D. C. Hanna, C. G. Sawyers, M. A. Yuratich, “Telescopic resonators for large-volume TEM00 mode operation,” Opt. Quantum Electron. 13, 493–507 (1981).
[CrossRef]

D. C. Hanna, C. G. Sawyers, M. A. Yuratich, “Large-volume TEM00 mode operation of Nd:YAG lasers,” Opt. Commun. 37, 359–362 (1981).
[CrossRef]

Scott, W. C.

W. C. Scott, M. deWit, “Birefringence compensation and mode enhancement on a Nd:YAG laser,” Appl. Phys. Lett. 18, 3–4 (1971).
[CrossRef]

Siegman, A. E.

A. E. Siegman, Lasers (University Science, Mill Valley, Calif., 1986), Chaps. 15 and 21.

Yuratich, M. A.

D. C. Hanna, C. G. Sawyers, M. A. Yuratich, “Large-volume TEM00 mode operation of Nd:YAG lasers,” Opt. Commun. 37, 359–362 (1981).
[CrossRef]

D. C. Hanna, C. G. Sawyers, M. A. Yuratich, “Telescopic resonators for large-volume TEM00 mode operation,” Opt. Quantum Electron. 13, 493–507 (1981).
[CrossRef]

Appl. Opt. (6)

Appl. Phys. Lett. (1)

W. C. Scott, M. deWit, “Birefringence compensation and mode enhancement on a Nd:YAG laser,” Appl. Phys. Lett. 18, 3–4 (1971).
[CrossRef]

Opt. Commun. (1)

D. C. Hanna, C. G. Sawyers, M. A. Yuratich, “Large-volume TEM00 mode operation of Nd:YAG lasers,” Opt. Commun. 37, 359–362 (1981).
[CrossRef]

Opt. Quantum Electron. (1)

D. C. Hanna, C. G. Sawyers, M. A. Yuratich, “Telescopic resonators for large-volume TEM00 mode operation,” Opt. Quantum Electron. 13, 493–507 (1981).
[CrossRef]

Other (3)

W. Koechner, Solid-State Laser Engineering (Springer-Verlag, New York, 1988), Chap. 7.
[CrossRef]

A. E. Siegman, Lasers (University Science, Mill Valley, Calif., 1986), Chaps. 15 and 21.

G. T. Bennett, Rockwell Aerospace, Rocketdyne Division, Canoga Park, Calif. (personal communication, 1996). Bennett is now at Coherent Technologies, Lafayette, Colo., 80026 (glennb@ctilidar.com).

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Figures (7)

Fig. 1
Fig. 1

Amplifier consisting of a Nd:YAG rod, telescope, 45° Faraday rotator, and a high-reflecting flat-back mirror.

Fig. 2
Fig. 2

Isolator setup to measure birefringence compensation of the amplifier. The thin-film polarizer (TFP) transmits 95% of incident p light and 1% of incident s light.

Fig. 3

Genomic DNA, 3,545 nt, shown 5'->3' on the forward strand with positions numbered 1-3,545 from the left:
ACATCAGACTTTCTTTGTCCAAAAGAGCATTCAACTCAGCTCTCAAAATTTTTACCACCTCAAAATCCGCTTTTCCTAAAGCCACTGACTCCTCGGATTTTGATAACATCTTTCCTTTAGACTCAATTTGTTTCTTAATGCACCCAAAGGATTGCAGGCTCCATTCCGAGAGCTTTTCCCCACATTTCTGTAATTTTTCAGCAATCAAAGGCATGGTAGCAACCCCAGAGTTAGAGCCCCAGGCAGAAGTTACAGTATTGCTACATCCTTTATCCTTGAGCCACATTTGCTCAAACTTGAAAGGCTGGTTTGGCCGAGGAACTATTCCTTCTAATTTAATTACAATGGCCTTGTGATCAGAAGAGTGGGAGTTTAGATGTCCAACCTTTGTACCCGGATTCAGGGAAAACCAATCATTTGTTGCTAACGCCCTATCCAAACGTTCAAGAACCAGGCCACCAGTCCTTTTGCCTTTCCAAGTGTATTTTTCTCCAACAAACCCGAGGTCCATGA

Fig. 3

Plot of the ratio of polarized beam power to depolarized beam power as a function of lens to back mirror spacing (in centimeters).

Fig. 4
Fig. 4

Plot of the ratio of polarized beam power to depolarized beam power as a function of input electrical power (in watts).

Fig. 5
Fig. 5

Four-pass oscillator configuration. The distance d is from the front of the rod to mirror M0. TFP transmits 95% of incident p light and 1% of incident s light. The output coupler M0 is a flat mirror with 80% reflectivity at 1064 nm.

Fig. 6
Fig. 6

Power-dependent lens between two flat mirrors.

Fig. 7
Fig. 7

Plot of combinations of resonator mirror spacings L and d that yield solutions for the thin-lens model using a 63-cm focal length lens (i.e., the compensated amplifier).

Equations (26)

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n r , θ r = n 0 1 - Q 2 K 1 2 n 0 d n d T + n 0 2 α C r , θ r 2 ,
1 q z = 1 R z - i λ π w z 2 ,
q z 2 = Aq z 1 + B Cq z 1 + D ,
A r B r C r D r = A θ B θ C θ D θ .
M r θ = 1 - L Φ r L - Φ r - Φ θ + L Φ r Φ θ 1 - L Φ θ ,
M θ r = 1 - L Φ θ L - Φ r - Φ θ + L Φ r Φ θ 1 - L Φ r .
M θ r = 1 0 - Φ r 1   a b c a   1 0 - Φ θ 1 = a - Φ θ b b - a Φ θ - a Φ r + b Φ r Φ θ + c a - Φ r b ,
M r θ = 1 0 - Φ θ 1   a b c a   1 0 - Φ r 1 = a - Φ r b b - a Φ θ - a Φ r + b Φ r Φ θ + c a - Φ θ b .
L 2 = f 1 f 1 + f 2 + δ - L 1 f 2 + δ f 2 f 1 2 - δ L 1 + f 1 ,
n r , θ = n 0 - 1 2   b r , θ r 2 ,
M r , θ = cos γ r , θ L n 0 γ r , θ - 1   sin γ r , θ L - n 0 γ r , θ   sin γ r , θ L cos γ r , θ L ,
γ r , θ = b r , θ n 0 1 / 2 .
b r , θ = n 0 Q K 1 2 n 0 d n d T + n 0 2 α C r , θ .
Q = η T P elect π R 2 L ,
b r = 11.54 × 10 - 6 W - 1   cm - 2 η T P elect ,
b θ = 9.24 × 10 - 6 W - 1   cm - 2 η T P elect .
A B C D = 0.95 12.2 - 0.0167 0.85 .
A B C D = 1 h 2 0 1   1 0 C 1   1 h 1 0 1 ,
h 1 = D - 1 C ,
h 2 = A - 1 C ,
q 2 = B tot C tot ,
d B tot d P - B tot C tot d C tot d P = 0 ,
A tot B tot C tot D tot = 1 0 - Φ 1   1 2 d 0 1   1 0 - Φ 1 = 1 - 2 Φ d 2 d 2 Φ Φ d - 1 1 - 2 Φ d .
A tot B tot C tot D tot = 1 L 0 1   1 - 2 Φ d 2 d 2 Φ Φ d - 1 1 - 2 Φ d   1 L 0 1 .
1 L 0 1   1 + BC 1 / 2 B C 1 + BC 1 / 2   1 2 d 0 1 × 1 + BC 1 / 2 B C 1 + BC 1 / 2   1 L 0 1 ,  
d d P B tot C tot = d d P   g B ,   C P = d g d B d B d P + d g d C d C d P = d g d C d C d P .